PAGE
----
Fixes to F-35 ejection seat could take a year to complete

HILL AIR FORCE BASE — The Pentagon says it has solved the problems associated with the F-35’s potentially dangerous ejection seat, but the fixes may take at least another year to be implemented.

During a media roundtable event Feb. 10, in Arlington, Va., F-35 Joint Program Office Director Lt. Gen. Christopher Bogdan said three upgrades to the seat will allow the office to remove a flight restriction that has been in place since August.

All U.S. services prohibited pilots who weigh less than 136 pounds from flying the jet after testing found an increased risk of serious neck injury that lighter-weight pilots could face during low-speed ejections.

According to a report from the Department of Defense News, Bogdan told reporters that engineers have built a “heavy/light” switch into the ejection seat that, when adjusted for lighter pilots, delays the parachute’s release by fractions of a second, reducing impact to the pilot’s neck.

Bogdan also said a support device has been added to the parachute itself that would prevent a pilot’s head from moving backward. The general said both the switch and support device have been tested and will go into production by the end of 2016.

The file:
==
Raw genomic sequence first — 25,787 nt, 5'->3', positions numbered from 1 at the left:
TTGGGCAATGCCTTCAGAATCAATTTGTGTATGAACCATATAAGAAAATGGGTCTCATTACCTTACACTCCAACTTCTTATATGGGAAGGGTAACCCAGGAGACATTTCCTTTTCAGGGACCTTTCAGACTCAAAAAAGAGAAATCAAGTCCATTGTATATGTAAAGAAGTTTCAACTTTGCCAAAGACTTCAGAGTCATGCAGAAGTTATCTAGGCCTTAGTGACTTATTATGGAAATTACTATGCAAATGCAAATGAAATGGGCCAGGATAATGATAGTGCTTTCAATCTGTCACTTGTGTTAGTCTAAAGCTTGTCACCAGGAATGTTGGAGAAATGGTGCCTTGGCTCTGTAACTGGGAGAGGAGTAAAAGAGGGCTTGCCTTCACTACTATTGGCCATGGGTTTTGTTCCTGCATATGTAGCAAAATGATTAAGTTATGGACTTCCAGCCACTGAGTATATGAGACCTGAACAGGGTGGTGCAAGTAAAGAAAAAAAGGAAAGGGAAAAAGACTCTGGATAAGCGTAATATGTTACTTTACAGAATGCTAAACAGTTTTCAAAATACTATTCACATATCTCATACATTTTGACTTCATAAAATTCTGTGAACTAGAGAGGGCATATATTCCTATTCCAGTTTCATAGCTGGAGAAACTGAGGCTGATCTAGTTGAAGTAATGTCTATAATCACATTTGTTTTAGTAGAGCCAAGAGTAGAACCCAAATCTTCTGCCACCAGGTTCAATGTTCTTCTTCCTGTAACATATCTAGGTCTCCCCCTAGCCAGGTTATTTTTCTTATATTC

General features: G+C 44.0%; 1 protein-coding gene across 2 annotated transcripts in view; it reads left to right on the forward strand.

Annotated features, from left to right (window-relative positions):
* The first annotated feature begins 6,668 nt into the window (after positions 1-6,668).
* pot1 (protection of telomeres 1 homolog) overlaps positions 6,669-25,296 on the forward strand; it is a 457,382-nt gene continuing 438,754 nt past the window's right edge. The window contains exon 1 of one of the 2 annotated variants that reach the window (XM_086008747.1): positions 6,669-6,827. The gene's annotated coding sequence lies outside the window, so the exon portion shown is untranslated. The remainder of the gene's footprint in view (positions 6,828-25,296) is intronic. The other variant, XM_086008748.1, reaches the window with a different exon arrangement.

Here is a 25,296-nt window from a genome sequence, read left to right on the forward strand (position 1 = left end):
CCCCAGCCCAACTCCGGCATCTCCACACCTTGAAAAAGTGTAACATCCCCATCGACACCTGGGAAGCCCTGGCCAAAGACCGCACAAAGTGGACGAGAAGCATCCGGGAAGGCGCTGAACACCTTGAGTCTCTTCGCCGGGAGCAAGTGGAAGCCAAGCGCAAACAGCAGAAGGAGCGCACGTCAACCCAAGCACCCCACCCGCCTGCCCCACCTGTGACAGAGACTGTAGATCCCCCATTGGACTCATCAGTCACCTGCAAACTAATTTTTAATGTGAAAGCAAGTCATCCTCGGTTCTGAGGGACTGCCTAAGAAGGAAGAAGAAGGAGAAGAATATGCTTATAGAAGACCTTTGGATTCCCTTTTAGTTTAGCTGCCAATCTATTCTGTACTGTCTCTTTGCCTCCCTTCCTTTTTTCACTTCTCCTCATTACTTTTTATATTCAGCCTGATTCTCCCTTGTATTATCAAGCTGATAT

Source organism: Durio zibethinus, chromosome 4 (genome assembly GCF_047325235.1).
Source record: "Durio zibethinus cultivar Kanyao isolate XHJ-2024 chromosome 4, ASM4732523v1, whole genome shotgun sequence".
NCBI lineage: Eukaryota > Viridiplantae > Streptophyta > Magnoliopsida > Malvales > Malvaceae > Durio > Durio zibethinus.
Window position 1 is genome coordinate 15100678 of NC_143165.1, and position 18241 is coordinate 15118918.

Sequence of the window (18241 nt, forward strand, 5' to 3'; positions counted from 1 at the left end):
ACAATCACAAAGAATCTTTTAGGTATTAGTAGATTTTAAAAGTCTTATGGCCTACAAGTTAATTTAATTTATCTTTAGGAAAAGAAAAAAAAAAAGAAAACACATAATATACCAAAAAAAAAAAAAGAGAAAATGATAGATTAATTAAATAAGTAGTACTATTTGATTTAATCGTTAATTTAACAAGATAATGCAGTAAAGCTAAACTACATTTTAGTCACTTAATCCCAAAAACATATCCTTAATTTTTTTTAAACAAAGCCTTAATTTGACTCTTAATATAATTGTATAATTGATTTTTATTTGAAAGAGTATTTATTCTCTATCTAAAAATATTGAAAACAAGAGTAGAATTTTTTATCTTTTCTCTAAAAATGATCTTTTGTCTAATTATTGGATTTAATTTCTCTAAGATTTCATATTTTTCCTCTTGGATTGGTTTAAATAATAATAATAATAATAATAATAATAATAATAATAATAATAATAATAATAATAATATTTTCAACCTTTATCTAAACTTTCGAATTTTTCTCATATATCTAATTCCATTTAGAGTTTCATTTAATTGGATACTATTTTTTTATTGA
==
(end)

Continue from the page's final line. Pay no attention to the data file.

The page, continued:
The third fix necessary to clear the restriction is a different matter, Bogdan said.

The F-35 JPO has to shave several ounces off the the jet’s $400,000 helmet to reduce neck loads for the lighter pilots. The helmet currently weighs 5.1 pounds, but for it to be safe, its weight has to be reduced to somewhere between 4.6 and 4.8 pounds. 

According to the DoD report, Bogdan said the helmet weight reduction fix is at least eight or nine months behind the other two solutions. All three must be in place before the restriction is removed.

A recently released report from The Office of the Director, Operational Test and Evaluation — the Secretary of Defense’s senior weapons adviser — said the seat modifications “may take up to a year to verify improvement and install them onto aircraft.”

Hill’s 388th Fighter Wing is not affected by the flight restriction because all Hill pilots are above the 136-pound weight threshold.

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